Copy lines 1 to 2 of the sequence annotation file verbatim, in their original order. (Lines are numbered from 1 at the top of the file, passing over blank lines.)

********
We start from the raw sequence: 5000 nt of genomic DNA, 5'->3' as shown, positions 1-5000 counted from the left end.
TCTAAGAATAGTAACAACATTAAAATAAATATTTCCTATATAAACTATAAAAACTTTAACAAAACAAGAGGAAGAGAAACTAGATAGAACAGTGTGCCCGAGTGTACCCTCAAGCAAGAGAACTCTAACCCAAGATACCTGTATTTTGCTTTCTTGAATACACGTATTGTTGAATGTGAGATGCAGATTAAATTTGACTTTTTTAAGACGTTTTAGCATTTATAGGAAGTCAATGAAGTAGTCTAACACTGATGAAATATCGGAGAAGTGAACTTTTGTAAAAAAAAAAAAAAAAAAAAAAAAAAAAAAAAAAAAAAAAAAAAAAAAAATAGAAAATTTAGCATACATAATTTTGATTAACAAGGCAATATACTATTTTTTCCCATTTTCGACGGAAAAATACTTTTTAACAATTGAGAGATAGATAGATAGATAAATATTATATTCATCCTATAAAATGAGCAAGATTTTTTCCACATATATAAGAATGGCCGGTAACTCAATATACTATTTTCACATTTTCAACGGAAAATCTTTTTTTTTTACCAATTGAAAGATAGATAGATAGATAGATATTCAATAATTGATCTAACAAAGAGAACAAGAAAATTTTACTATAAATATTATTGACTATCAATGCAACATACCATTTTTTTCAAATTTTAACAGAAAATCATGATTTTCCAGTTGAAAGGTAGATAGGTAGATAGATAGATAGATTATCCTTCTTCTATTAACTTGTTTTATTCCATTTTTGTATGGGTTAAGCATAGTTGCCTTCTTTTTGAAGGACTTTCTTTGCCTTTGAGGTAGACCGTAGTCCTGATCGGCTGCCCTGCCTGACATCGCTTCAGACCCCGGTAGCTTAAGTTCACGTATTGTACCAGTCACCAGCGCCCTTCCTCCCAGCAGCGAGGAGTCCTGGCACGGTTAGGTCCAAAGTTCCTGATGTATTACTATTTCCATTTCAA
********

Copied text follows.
We start from the raw sequence: 5000 nt of genomic DNA, 5'->3' as shown, positions 1-5000 counted from the left end.
TCTAAGAATAGTAACAACATTAAAATAAATATTTCCTATATAAACTATAAAAACTTTAACAAAACAAGAGGAAGAGAAACTAGATAGAACAGTGTGCCCGAGTGTACCCTCAAGCAAGAGAACTCTAACCCAAGATACCTGTATTTTGCTTTCTTGAATACACGTATTGTTGAATGTGAGATGCAGATTAAATTTGACTTTTTTAAGACGTTTTAGCATTTATAGGAAGTCAATGAAGTAGTCTAACACTGATGAAATATCGGAGAAGTGAACTTTTGTAAAAAAAAAAAAAAAAAAAAAAAAAAAAAAAAAAAAAAAAAAAAAAAAAATAGAAAATTTAGCATACATAATTTTGATTAACAAGGCAATATACTATTTTTTCCCATTTTCGACGGAAAAATACTTTTTAACAATTGAGAGATAGATAGATAGATAAATATTATATTCATCCTATAAAATGAGCAAGATTTTTTCCACATATATAAGAATGGCCGGTAACTCAATATACTATTTTCACATTTTCAACGGAAAATCTTTTTTTTTTACCAATTGAAAGATAGATAGATAGATAGATATTCAATAATTGATCTAACAAAGAGAACAAGAAAATTTTACTATAAATATTATTGACTATCAATGCAACATACCATTTTTTTCAAATTTTAACAGAAAATCATGATTTTCCAGTTGAAAGGTAGATAGGTAGATAGATAGATAGATTATCCTTCTTCTATTAACTTGTTTTATTCCATTTTTGTATGGGTTAAGCATAGTTGCCTTCTTTTTGAAGGACTTTCTTTGCCTTTGAGGTAGACCGTAGTCCTGATCGGCTGCCCTGCCTGACATCGCTTCAGACCCCGGTAGCTTAAGTTCACGTATTGTACCAGTCACCAGCGCCCTTCCTCCCAGCAGCGAGGAGTCCTGGCACGGTTAGGTCCAAAGTTCCTGATGTATTACTATTTCCATTTCAA